a short story
Gary Baker, September 2013
There’s something in the way that a sandwich cut in halvsies from the corners seems to mystify the world versus leaving it whole or cutting it like a grid. It’s like taking the first swig of an unshaken gallon of milk, or the singlemost first slice of apple pie when it’s still steaming from the oven and how the world magically contorts to make these as magical as possible. Or like how taking a bite of a chocolate bar made from fairtrade chocolate from Costa Rica or the Amazon in Brazil or something like that, where it’s meant to be snapped into smaller bits and enjoyed piece-by-piece yet choosing not to follow the unspoken rules results in a far superior taste of that one, lone, first bite.
She got up before the sun like usual, taking her shower long after baling hay and setting the pens open for the livestock and horses to roam, then tossing on jeans and a white button-up to fit the formal ruse of yearbook picture day. One good thing about having her permit at long last was that she could do her regular chores in good timing, and still have the ability to eat a solid breakfast of fresh eggs, farm-raised ham, and homemade toasted rye with butter and honey with a glass of black coffee on the side to feel more like an adult.
The coffee was terrible, as always, but the bitterness of the beverage was something dad had brought her into believing to be a “ma-too-er” morning ritual. So, relentlessly, she knocked the cooling dark liquid down the hatch and squelched the urge to heave as she practically tore the glass from her lips.
“Big day today?” Dad asked as he stepped into the dining room in his fading black Levi’s and loose-fitting baseball jersey sporting the ‘Mets’ logo across his chest in colors long-since lost through constant sun damage.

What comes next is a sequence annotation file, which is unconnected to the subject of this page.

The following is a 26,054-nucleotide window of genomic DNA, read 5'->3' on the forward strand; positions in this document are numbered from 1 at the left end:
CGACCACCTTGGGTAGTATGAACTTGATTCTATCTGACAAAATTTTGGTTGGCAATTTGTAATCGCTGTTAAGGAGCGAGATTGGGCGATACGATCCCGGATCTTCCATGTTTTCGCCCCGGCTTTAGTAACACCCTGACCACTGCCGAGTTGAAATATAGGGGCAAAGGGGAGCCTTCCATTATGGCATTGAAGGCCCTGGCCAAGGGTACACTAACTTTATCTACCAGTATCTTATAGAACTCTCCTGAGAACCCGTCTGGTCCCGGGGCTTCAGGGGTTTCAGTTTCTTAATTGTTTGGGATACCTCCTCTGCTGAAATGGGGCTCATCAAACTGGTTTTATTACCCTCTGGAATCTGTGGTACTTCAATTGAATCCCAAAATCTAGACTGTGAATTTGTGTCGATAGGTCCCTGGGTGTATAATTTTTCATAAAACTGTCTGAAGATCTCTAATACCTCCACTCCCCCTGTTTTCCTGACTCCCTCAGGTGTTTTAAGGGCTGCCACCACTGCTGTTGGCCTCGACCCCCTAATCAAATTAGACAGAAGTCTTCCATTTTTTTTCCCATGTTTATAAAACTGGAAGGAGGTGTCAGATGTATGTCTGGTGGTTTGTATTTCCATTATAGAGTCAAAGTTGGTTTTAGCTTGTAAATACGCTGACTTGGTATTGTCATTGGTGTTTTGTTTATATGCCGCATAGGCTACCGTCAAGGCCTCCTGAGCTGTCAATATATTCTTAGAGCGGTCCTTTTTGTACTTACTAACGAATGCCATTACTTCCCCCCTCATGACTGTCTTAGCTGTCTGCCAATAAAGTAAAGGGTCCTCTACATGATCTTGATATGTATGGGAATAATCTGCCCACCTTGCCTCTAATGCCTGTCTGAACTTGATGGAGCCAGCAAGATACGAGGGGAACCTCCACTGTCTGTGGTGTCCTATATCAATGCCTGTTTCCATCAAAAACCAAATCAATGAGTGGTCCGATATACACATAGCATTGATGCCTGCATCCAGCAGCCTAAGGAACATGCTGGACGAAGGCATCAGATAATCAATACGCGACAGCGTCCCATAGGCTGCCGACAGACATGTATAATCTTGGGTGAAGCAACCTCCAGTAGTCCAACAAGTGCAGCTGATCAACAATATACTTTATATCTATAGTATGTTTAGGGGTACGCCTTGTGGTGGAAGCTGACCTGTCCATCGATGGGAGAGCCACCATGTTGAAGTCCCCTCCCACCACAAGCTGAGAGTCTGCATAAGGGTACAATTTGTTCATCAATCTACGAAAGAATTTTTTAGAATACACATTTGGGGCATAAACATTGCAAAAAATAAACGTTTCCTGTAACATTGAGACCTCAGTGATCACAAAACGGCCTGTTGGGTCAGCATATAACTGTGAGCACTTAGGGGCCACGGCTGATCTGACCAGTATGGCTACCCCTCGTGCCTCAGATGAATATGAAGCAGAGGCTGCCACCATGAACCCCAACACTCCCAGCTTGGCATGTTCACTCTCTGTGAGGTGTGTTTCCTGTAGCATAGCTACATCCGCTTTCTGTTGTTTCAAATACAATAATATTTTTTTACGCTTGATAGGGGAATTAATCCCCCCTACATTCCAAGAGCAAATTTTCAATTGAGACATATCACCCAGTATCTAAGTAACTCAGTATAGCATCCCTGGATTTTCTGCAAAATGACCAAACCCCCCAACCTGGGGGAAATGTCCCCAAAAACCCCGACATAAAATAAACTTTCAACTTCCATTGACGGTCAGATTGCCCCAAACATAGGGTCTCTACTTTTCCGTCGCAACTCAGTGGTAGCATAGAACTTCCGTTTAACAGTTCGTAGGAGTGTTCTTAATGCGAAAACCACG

“Yeah,” Savannah stole a glance at her cell home-screen; just thirty minutes to grab her things and get to the auditorium, “it’s picture day and the whole school is going to be there.”
He smiled quietly and poured himself a steaming mug of the horrid caffeinated drink. “Well then I figure it’s about time I give you something I tend to think you may have always wanted.” He gave her an amused quirk of the lips that broke ripples of worn-out dimples across his cheeks, “just don’t you go tellin’ your mother, now.”
There was a moment between the two where nothing was spoken aloud, both feeling the returning pain that had become as much a part of their lives as anything on the ranch. No amount of time could ease it, and every time either of the two turned around there was yet another sign standing smack dab in the middle of things declaring them unable to move on.
Songs by The Band Perry had nothing on the life Savannah and her father were now forced to live.
With a nod, Savannah pushed her chair back and moved to embrace her father in a long-winded hug, staying as far from tears as she could to avoid having to redo what little makeup she wore for this day in particular. “I won’t, dad.”
He pulled away with hands on her shoulders, then, and gave that same shy smile once again. “Turn around, Vanna.” As she did so, he fumbled around with something in the lacquered oak cabinets, crinkling the edges of paper bags holding dried garlic and herbs as he audibly pulled something out. “Alright, there we are. You can look, now.”
She turned back to him only to find him now holding a small box, wrapped in plain brown paper and tied with common twine. “Dad? What’s this for?”
“Think of it as incentive,” he said. “Those grades of yours have stayed pretty good despite all the work you help me out with out here, but lets keep them that way at least until you get accepted next year.”